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Community Perspectives Event featuring Ellis Ross: Why Giving a Voice Matters

When I first approached Ellis to explore the idea of him being a keynote speaker for our inaugural Community Perspectives event his immediate response was that he was tired of the same worn-out approaches and wanted to try something different.

What is something different? Difference is about creating a safe space for people to have an open and honest dialogue about what culture really means to them. We wanted to invite people from their communities to share stories of what it’s like to live as an average person.

What does it mean to be average? What comprises culture? These thoughts resonated and energized me. Outside of band council leadership and liaisons there are few opportunities for industry to directly connect with community members. Our upcoming event offers a chance to rectify this.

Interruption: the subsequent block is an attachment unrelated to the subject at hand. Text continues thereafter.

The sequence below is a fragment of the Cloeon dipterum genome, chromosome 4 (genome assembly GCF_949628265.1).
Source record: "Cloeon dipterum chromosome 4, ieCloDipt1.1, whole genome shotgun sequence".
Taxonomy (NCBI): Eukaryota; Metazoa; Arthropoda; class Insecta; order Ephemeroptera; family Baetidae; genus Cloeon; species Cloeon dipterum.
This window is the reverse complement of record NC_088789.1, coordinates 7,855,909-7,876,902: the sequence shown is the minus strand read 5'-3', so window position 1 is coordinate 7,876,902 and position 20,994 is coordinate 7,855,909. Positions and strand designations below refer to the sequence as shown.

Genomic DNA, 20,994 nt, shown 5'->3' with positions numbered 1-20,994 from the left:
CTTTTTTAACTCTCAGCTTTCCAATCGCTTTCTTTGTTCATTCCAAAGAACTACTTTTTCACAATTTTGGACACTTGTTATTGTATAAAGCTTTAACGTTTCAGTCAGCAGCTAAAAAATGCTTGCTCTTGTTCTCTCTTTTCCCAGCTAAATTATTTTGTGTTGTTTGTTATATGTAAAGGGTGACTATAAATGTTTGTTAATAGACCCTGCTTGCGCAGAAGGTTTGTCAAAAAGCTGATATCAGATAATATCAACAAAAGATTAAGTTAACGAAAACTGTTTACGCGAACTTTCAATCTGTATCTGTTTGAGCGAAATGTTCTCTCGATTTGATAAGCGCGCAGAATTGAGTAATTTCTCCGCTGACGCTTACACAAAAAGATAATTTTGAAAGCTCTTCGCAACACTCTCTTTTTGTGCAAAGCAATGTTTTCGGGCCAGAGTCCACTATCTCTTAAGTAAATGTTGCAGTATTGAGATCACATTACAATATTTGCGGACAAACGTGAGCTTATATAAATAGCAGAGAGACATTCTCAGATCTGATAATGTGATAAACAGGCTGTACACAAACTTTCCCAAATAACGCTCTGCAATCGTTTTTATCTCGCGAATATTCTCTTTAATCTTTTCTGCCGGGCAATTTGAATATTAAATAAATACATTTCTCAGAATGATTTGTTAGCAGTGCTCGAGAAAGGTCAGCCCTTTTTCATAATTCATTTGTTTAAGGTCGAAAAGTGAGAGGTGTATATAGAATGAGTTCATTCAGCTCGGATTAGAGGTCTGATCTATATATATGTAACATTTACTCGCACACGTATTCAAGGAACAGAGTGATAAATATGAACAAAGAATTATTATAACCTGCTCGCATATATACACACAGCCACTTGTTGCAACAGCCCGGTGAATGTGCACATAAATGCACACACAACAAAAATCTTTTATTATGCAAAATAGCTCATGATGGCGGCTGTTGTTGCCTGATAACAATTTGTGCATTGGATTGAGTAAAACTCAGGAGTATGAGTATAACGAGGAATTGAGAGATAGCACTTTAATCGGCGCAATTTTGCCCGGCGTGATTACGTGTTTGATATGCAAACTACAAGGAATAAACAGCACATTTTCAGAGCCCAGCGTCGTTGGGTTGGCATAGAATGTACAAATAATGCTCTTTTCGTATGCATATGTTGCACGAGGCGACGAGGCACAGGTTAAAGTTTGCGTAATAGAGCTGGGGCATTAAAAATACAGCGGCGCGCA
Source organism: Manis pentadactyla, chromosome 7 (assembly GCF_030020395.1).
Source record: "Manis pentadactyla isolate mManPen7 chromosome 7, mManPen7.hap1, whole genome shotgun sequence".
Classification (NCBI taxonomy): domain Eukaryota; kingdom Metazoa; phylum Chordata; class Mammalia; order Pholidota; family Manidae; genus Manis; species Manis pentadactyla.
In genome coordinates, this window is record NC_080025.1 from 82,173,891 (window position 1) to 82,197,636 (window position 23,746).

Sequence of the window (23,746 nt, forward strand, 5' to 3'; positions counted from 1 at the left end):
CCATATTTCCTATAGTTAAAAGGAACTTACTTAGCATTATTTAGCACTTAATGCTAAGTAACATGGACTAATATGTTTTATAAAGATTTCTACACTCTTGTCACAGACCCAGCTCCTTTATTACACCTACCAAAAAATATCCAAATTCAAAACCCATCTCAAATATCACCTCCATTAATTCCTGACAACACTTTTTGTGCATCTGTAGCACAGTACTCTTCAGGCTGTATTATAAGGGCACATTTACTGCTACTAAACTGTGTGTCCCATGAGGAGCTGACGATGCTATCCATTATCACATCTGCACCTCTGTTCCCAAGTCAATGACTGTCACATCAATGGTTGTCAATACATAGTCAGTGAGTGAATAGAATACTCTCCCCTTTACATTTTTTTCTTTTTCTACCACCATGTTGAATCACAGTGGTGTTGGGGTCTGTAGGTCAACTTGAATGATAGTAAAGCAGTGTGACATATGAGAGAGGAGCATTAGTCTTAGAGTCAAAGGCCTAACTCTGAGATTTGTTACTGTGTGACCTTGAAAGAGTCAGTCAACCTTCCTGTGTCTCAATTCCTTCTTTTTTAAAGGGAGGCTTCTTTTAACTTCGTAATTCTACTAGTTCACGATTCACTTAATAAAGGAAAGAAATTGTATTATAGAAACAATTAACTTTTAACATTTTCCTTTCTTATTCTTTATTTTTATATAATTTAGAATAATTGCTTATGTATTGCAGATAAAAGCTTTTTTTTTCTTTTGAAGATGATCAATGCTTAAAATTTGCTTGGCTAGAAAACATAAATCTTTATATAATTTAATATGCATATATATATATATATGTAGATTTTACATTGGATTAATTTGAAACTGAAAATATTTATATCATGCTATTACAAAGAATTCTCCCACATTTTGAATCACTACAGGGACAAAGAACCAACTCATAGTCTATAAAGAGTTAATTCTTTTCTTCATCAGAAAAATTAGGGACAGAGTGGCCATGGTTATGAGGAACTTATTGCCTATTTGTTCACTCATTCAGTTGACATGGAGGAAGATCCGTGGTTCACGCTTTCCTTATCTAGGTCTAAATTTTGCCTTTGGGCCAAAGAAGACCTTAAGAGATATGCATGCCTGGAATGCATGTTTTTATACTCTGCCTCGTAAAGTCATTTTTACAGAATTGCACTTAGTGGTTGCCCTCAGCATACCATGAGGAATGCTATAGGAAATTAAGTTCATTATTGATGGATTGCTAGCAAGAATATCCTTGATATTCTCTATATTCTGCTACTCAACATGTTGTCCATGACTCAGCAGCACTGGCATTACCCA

I asked Ellis about what comprises a robust community. “We can’t build strong and proud communities if our citizens aren’t’ strong and proud,” he explained. “Terrence and Caroline [our panel members] have always had it in themselves to succeed. They just needed someone to give them a chance.”

After being elected to Haisla Council Ellis soon realized there was a disconnect between the solutions at hand and the very people they were meant to help. Communities are struggling and have been for many decades. Ellis quickly discovered that although many people talked about moving forward, the status quo still remained. Politicians were willing to endlessly discuss the Indian Act and treaty negotiations; there was a readiness to resolve residential schools’ issues or debate the finer points of the United Nations Declaration on the Rights of Indigenous Peoples. There was also a tendency to blame government for everything. None of this helps the average person living on reserve.

Economic development is an integral part of a sound poverty reduction plan. Yet issues important to First Nations communities are not well understood by industry or government. This could be due to a lack of direct exposure.

Our first Community Perspectives event aims to be a catalyst for change and spark an ongoing dialogue to ensure that people are given a voice.



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